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  • Languages of Continental South-East Asia x

Statecraft and Classical Learning

The Rituals of Zhou in East Asian History

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Edited by Benjamin Elman and Martin Kern

Statecraft and Classical Learning is devoted to the Rituals of Zhou, one of the ancient Chinese Classics. In addition to its canonical stature in classical learning, the massive text was of unique significance to the pre-modern statecraft of China, Japan, Korea, and Vietnam where it served as the classical paradigm for government structure and was often invoked in movements of political reform. The present volume, with contributions from twelve leading North American, European, and East Asian scholars, is the first in any language to illuminate the Rituals in both dimensions. It presents a multi-faceted and fascinating picture of the life of the text from its inception some two millennia ago to its modern political and scholarly discourse.

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Edited by Gülru Necipoğlu

Muqarnas: An Annual on the Visual Cultures of the Islamic World is sponsored by the Aga Khan Program for Islamic Architecture at Harvard University and the Massachusetts Institute of Technology, Cambridge, Massachusetts.

Muqarnas 28 contains articles on a number of topics including shadow puppets, the concept of fann, Byzantine and Ottoman architecture, and seventeenth-century Persian painting. The "Notes and Sources" section includes a discussion of an early fifteenth-century Khamsa in the Bryn Mawr College Library.

Contributors include: Alain George, Marcus Milwright, Adam Mestyan, Amy S. Landau, Lisa Golombek, Suna Çağaptay, Doris Behrens-Abouseif, Filiz Çağman and Zeren Tanındı, Yael Rice, and †Oleg Grabar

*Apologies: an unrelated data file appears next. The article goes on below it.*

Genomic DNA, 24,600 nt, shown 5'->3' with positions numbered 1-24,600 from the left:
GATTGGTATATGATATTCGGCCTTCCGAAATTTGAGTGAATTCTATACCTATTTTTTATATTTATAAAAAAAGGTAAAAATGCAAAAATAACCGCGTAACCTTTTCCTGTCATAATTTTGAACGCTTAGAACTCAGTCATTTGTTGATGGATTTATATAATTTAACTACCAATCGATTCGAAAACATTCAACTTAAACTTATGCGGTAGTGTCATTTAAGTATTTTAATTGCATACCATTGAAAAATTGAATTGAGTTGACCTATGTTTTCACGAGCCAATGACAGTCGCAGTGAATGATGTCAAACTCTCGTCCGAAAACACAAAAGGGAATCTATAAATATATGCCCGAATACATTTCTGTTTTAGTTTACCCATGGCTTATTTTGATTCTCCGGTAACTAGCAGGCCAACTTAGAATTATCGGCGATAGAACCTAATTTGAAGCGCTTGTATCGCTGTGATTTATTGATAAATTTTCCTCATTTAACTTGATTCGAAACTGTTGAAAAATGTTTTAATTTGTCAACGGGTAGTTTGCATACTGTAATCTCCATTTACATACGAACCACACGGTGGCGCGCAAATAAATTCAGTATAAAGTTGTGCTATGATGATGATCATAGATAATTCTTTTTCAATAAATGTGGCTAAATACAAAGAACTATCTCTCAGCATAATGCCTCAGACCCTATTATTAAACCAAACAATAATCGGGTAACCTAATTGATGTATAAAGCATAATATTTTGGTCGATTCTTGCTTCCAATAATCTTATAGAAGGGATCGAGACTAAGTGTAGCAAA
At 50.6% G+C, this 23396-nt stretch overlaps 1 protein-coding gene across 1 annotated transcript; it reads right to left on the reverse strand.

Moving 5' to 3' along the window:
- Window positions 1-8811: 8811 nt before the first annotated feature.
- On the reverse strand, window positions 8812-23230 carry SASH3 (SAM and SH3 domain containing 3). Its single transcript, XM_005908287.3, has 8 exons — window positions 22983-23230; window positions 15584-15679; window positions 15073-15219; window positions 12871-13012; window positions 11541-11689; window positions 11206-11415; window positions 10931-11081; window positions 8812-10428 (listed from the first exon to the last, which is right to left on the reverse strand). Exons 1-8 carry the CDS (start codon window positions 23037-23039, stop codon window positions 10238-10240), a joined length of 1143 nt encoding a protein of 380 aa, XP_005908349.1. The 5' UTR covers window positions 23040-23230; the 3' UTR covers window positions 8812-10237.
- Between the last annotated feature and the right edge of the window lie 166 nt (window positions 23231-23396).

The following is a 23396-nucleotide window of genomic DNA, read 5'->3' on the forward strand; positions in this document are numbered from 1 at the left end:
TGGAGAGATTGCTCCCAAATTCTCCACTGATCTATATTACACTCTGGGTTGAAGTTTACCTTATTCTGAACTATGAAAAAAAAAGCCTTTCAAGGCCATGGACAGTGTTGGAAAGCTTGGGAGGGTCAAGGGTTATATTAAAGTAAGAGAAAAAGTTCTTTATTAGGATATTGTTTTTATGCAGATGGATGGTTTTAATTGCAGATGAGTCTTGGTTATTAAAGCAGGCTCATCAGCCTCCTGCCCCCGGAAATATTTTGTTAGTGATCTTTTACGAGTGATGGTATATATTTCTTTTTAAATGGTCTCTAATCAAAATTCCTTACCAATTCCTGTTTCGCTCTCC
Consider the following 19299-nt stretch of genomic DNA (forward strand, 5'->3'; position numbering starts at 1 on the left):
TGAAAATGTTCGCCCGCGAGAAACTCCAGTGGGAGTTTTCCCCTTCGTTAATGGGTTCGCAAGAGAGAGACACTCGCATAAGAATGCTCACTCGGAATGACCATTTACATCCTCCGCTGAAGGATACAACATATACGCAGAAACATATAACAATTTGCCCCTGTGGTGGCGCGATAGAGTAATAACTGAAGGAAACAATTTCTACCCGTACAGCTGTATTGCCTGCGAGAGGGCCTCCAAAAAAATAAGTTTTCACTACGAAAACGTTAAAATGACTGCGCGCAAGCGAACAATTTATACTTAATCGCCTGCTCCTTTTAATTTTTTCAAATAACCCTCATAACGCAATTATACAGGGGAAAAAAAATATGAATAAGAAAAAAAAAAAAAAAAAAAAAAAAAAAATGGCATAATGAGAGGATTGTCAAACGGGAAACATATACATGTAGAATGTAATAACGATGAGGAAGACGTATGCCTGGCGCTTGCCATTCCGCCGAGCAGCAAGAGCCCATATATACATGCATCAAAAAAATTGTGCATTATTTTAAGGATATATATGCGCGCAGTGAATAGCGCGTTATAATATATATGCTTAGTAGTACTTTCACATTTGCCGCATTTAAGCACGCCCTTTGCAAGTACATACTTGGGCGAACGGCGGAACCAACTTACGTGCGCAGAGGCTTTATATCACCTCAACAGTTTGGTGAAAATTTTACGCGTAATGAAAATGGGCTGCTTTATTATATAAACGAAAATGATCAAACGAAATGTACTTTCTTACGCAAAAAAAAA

Dressing up for War

Transformations of Gender and Genre in the Discourse and Literature of War

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Edited by Aránzazu Usandizaga and Andrew Monnickendam

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Edited by Gülru Necipoğlu

Muqarnas: An Annual on the Visual Cultures of the Islamic World is sponsored by the Aga Khan Program for Islamic Architecture at Harvard University and the Massachusetts Institute of Technology, Cambridge, Massachusetts.

Muqarnas 29 features a subset of articles involving cross-cultural interactions between East and West as manifested in the visual culture of the region. Articles addressing this theme include “Visual Cosmopolitanism and Creative Translation: Artistic Conversations with Renaissance Italy in Mehmed II’s Constantinople,” by Gülru Necipoğlu, and “The Bride of Trebizond: Turks And Turkmens on a Florentine Wedding Chest, circa 1460,” by Cristelle Baskins. The “Notes and Sources” section highlights new research on the medieval town of Hulbuk in Central Asia.

Contributors include: Gülru Necipoğlu, Cristelle Baskins, Ana Pulido-Rull, Matt D. Saba, Jasmin Badr, Mustafa Tupev, Ünver Rustem, Ethem Eldem and Pierre Siméon.

Muqarnas, Volume 8

K. A. C. Creswell and His Legacy

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Edited by Grabar

Muqarnas: An Annual on the Visual Cultures of the Islamic World is sponsored by The Aga Khan Program for Islamic Architecture at Harvard University and the Massachusetts Institute of Technology, Cambridge, Massachusetts.

In Muqarnas articles are published on all aspects of Islamic visual culture, historical and contemporary, as well as articles dealing with unpublished textual primary sources.

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Mor Altshuler